No doubt you will be watching more T.V. than ever during this time at home, and you’re likely to watch many speeches from officials who are giving us vital information and issuing orders to the public. This is an opportunity to practice your skills of rhetorical analysis!
Whether you use SPACECAT, SOAPSTONE, the good old rhetorical triangle, or any other tool from class, you can prepare for that upcoming AP Language and Composition essay by analyzing the rhetoric of the speeches and announcements we tune in to every day.
Let’s practice by analyzing a speech together. First, a little background on the rhetorical situation:
Speaker: Dallas County Judge Clay Jenkins (elected official who is charged by law to make policies and proclamations affecting public health and safety within the county)
Occasion: Speech given to the public on March 21, 2020 (one day before the much more restrictive Safer at Home order)
Audience: The general public living in Dallas County
Purpose: To notify Dallas County about new restrictions going into effect and prompt changes in the public’s response to the crisis
Exigence: Cases of COVID-19 are on the rise in Dallas County and officials had to put stricter policies in place that require public understanding and cooperation.
As you watch the speech, stop at the time stamps indicated in the chart below and then read the analysis I have written about that segment.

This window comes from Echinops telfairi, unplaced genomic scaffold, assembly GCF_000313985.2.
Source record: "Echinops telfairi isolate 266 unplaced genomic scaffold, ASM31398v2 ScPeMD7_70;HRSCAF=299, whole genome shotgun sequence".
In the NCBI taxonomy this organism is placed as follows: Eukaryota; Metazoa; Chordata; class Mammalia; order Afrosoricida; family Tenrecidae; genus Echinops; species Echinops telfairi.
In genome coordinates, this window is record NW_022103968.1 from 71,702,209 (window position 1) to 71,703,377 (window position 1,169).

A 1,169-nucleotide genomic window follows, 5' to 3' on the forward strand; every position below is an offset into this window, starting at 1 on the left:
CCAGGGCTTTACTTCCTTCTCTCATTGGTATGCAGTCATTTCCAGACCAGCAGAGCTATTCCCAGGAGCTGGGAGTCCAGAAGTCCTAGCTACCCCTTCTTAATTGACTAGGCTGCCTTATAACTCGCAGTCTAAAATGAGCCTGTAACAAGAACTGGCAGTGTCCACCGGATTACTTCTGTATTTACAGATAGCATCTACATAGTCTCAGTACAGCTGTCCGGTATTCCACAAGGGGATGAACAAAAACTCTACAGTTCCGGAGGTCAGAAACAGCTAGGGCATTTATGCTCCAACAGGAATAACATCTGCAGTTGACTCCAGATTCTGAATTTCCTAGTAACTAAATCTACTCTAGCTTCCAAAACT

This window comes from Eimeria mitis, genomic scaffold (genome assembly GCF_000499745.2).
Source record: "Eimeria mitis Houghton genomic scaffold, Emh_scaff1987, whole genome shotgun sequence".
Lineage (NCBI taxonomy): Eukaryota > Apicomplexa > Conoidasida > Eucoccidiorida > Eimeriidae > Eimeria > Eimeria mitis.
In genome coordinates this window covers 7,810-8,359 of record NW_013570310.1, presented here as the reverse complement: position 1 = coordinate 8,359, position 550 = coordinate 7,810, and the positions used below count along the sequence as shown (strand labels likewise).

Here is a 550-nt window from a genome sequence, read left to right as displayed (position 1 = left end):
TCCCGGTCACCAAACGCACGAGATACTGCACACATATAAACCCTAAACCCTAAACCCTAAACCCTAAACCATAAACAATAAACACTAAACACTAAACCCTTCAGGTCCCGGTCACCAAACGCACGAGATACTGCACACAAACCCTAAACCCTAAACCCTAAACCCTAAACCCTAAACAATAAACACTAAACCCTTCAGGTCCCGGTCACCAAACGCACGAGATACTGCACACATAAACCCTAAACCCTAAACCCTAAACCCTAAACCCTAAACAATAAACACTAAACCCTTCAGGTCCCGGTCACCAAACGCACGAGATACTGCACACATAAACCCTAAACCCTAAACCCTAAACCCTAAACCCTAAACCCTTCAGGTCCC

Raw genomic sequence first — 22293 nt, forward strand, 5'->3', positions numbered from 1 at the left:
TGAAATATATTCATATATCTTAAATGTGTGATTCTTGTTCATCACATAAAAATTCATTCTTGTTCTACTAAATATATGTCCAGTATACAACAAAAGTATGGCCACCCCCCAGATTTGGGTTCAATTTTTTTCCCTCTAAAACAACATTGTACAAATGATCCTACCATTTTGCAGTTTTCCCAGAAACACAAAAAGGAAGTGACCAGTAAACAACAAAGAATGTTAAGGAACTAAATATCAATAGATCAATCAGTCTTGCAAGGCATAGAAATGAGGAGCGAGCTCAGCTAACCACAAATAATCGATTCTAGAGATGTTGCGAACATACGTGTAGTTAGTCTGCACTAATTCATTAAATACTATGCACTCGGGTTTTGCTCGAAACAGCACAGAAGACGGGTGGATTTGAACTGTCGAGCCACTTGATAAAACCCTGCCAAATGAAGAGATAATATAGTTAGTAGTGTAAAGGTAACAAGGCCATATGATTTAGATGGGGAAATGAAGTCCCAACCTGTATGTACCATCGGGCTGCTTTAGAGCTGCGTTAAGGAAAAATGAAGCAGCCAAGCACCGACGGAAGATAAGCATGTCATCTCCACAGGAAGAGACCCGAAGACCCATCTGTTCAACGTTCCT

Announcement to close personal care businesses
He makes this order clear by providing a list of several examples, and then explains the rationale: these businesses cannot operate while maintaining a six-foot distance with customers. He recognizes the audience’s need to understand the rationale, and to anticipate which businesses will be affected, since he cannot name every kind of business.
Announcement that non-essential medical procedures will be prohibited.
Jenkins seems to be talking to the medical personnel rather than the average person. He uses formal, official terms such as “prohibited” and “directed to identify procedures.” He doesn’t give examples, and only briefly notes that this order will help address “emergency needs for redirection of resources.” Here Jenkins is reading the exact language of the legal document and doesn’t interpret or clarify any details for the general public, since the medical personnel will be the ones responsible for complying with this provision.
Introduction to the order on limiting the purchase of toilet paper
Jenkins alerts the general audience that he “will spend significant time on this upcoming point,” indicating its importance. He announces there will be a limit on the purchase of toilet paper, and then states that the order “was done in direct consultation with the Retailer’s Association.” Since the retailers agree with this limit, the public will not see this decision as being made solely and arbitrarily by Judge Jenkins. Instead, they will accept, and thus comply, with it because it was set by experts who study the supply and demand of their products.